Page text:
With the finalization of the annual funds distribution process, Lycoming County United Way has allocated more than $1.37 million to support the work of human service programs benefiting Lycoming County residents.
"While many view the work of Lycoming County United Way through the eyes of the annual fall campaign, we are engaged in a 12-month process that continually collaborates with a variety of sources to maximize funding streams in support of the vital work being done by the human service network throughout our area," said Scott N. Lowery, LCUW executive director.
"This past year has been one of daunting challenges, significant successes and true testament to the resolve of the human spirit," he said. "We greatly appreciate the public's trust and volunteer spirit that has enabled us to forward our mission in mobilizing resources to improve lives right here in Lycoming County."
Beginning in late April, more than 70 volunteers, divided among five community needs panels, met with representatives of service providers to complete the funds distribution process, allocating $1,013,877 to human service programs serving Lycoming County.
Each program was evaluated for its efficiency of operation, financial accountability, and impact within the community. Recommendations for funding to those programs were presented to the LCUW board of directors in May. The board approved the recommendations, putting to work the generosity of LCUW's donors.
"The community volunteers who make up our panel do a tremendous job with this difficult task," said Tom O'Connell, volunteer chairman of the funds distribution committee.
"The dedicated volunteers take the time to review each of the agencies to get a firm understanding of its impact on the community, and that is no easy task," he said. "Although we had $83,572 more than last year to allocate, the requests for funding we received totaled $144,674 more than we had to give. Although the programs that we fund provide valuable services to our community, it is impossible to meet 100 percent of each request."
This was another unique year for the allocation process, O'Connell said.
"We have changed the way we provide information to our panel members with a technology-driven system, making it easier to conduct the necessary review process," he said. "This change made it easier to look at the programs. We were able to focus on the success of the program, how well it's doing, and how it affects the community."
"By taking a look at the outcomes of each program, we really have adopted a good process for meeting the community needs," said Mary Wolf, president of LCUW's board of directors. "It's a good process and it has a lot of integrity."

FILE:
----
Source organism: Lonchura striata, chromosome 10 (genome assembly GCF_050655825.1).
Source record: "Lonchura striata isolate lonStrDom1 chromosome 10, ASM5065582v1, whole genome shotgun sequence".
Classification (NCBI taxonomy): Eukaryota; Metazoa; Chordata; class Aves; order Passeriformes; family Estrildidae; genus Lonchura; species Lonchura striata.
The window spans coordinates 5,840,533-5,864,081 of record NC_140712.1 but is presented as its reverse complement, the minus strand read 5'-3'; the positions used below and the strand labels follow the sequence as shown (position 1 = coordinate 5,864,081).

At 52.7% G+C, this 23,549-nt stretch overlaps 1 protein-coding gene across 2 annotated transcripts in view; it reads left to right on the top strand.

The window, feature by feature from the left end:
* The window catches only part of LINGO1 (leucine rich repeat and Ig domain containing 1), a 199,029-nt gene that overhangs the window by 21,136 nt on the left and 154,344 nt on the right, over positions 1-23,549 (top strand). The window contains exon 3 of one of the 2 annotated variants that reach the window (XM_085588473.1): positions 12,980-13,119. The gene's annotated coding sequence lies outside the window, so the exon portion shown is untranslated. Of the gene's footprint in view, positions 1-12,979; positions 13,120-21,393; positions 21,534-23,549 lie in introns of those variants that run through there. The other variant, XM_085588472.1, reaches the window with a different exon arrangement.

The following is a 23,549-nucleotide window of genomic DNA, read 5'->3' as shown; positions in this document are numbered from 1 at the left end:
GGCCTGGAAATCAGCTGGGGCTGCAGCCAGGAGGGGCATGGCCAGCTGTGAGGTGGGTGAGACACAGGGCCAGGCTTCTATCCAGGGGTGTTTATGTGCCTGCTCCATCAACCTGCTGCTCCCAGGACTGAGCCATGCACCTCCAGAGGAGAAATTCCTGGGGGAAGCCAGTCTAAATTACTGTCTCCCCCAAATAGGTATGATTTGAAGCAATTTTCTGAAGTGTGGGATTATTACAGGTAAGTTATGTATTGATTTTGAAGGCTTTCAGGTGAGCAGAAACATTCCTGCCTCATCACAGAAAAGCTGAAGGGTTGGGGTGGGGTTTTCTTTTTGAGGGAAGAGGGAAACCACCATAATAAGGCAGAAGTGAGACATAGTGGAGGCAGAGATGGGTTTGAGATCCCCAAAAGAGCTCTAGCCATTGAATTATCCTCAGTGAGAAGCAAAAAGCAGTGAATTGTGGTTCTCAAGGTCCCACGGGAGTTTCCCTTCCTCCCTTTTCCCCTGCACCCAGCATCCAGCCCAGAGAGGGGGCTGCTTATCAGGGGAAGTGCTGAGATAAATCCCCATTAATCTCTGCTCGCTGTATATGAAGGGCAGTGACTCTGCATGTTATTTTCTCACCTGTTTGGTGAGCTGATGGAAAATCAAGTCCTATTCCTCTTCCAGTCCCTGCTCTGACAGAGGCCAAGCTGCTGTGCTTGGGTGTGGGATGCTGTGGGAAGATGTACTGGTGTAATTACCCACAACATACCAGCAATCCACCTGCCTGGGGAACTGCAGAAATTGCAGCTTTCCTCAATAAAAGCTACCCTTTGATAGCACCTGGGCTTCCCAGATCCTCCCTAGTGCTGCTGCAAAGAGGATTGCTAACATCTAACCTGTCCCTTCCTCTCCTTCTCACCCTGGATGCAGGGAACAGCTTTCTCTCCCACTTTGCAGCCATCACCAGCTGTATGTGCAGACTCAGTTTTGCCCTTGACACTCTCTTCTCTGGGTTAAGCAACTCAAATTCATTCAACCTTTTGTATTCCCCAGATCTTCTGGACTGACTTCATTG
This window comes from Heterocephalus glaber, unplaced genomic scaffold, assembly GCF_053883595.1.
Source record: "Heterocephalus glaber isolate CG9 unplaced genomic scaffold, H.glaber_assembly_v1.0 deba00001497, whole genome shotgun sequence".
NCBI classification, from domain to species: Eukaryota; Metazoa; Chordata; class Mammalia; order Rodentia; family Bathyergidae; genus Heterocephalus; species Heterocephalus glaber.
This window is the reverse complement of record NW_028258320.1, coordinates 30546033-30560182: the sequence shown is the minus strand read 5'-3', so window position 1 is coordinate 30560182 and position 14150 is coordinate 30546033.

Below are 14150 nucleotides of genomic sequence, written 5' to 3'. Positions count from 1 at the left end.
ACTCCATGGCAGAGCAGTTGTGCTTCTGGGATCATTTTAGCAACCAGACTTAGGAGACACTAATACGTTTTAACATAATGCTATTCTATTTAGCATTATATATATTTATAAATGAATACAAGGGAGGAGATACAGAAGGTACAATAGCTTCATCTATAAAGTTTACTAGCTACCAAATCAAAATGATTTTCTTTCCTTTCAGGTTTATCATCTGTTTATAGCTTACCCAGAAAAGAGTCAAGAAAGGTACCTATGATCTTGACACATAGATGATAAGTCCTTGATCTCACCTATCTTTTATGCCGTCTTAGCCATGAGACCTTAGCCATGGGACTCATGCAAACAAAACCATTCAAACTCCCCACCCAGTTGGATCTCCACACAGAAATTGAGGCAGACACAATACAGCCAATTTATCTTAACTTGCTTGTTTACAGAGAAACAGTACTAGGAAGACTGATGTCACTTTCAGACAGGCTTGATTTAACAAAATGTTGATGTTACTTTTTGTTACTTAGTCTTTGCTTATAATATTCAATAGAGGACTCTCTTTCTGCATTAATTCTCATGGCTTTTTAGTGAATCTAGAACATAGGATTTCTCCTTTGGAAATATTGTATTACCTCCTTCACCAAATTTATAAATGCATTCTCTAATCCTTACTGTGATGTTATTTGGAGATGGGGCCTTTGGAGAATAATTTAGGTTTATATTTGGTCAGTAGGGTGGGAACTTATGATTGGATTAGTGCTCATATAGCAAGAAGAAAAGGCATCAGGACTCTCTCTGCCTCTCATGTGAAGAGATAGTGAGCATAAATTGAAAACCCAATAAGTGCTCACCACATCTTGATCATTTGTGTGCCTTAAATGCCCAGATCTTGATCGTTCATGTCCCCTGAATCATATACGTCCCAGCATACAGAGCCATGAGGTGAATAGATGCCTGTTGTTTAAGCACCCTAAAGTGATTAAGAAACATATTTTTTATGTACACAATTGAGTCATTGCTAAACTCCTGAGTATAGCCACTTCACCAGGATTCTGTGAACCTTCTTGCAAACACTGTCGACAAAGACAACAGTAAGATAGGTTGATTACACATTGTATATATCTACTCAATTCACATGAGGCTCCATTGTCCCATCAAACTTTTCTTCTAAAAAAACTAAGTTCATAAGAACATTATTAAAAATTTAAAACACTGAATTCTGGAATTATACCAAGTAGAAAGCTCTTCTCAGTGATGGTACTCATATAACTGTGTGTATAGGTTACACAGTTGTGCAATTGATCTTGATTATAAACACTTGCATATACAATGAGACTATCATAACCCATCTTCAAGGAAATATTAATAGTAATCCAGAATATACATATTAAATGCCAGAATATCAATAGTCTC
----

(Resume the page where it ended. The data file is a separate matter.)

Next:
LCUW will allocate an additional $30,639 through Impact Initiatives grants for programs that provide a new service or enhance an existing program. The recipients of those grants will be determined in August with funding emphasis based upon the results of the 2012 Community Needs Assessment Survey.
In collaboration with a variety of additional funding sources, LCUW-administered funding includes $148,011 to sub-recipients of federal grants, $130,049 in donor-designated contributions that are distributed to non-LCUW-affiliated nonprofit programs and $51,000 for early childhood education programs.
The allocations just determined fall within five community needs impact ares: Caring for people in crisis, $268,709; Nurturing our children, $155,878; Serving those with special needs, $340,558; Strengthening our families, $179,000; Supporting our seniors, $43,295.
Following is the list of allocations, by impact area:
Caring for people in crisis
* Diakon Family Life Services
Family and Individual Counseling - $85,000
* YWCA of North Central Pennsylvania
Court Appointed Special Advocate - $35,000
Liberty House - $37,000
Wise Options - $55,000
* North Central Pennsylvania Chapter of the American Red Cross
Disaster - $30,709
Journey House - $26,000
Nurturing our children
* Campbell Street Family and Youth Center
After School Program, Sunsational, Summer of Fun - $36,000
* Diakon Family Life Services
Girls on the Run - $10,000
* River Valley YMCA
Youth Program - $15,000
Childcare - $55,000
* Valley Prevention Services
Youth education on substance abuse - $28,500
* Susquehanna Council Boy Scouts of America
Youth development - $11,378
Serving those with special needs
* Children's Development Center
Pre-school and autism - $124,000
* Hope Enterprises
Transportation - $65,216
* North Central Sight Services
Prevention of Blindness - $10,000
Social Services - $18,500
* American Rescue Workers
Comprehensive Emergency Assistance Program/Saving Grace - $125,000
Strengthening our families
* STEP, Inc.
Linkage Lycoming - $40,000
* James V. Brown Library
The Learning Center - $60,000
* Susquehanna Health
Nurse Family Partnership - $40,000
* Jersey Shore YMCA
Brick House - $39,000
Supporting our seniors
* Office of Aging
Home-delivered meals - $12,000
Congregate meals - $6,000
* River Valley Regional YMCA
Seniors program - $10,000
* Albright LIFE
Transportation - $15,295
In addition, LCUW funded $26,437 to the following outreach programs:
American Red Cross (Service to the Armed Forces) - $5,000
Central Pennsylvania Food Bank - $5,775
Shepherd of the Streets Dental - $5,000
School Health (Dental) - $1,000
Library - $1,351
School Heath (Dental) - $1343
Library - $1397
Library - $1,273
East Lycoming Outreach:
School Health (Dental) - $1,200
Library - $1,233
Jersey Shore Outreach - $1,865
The allocations will be distributed to the various programs on a monthly basis beginning in July.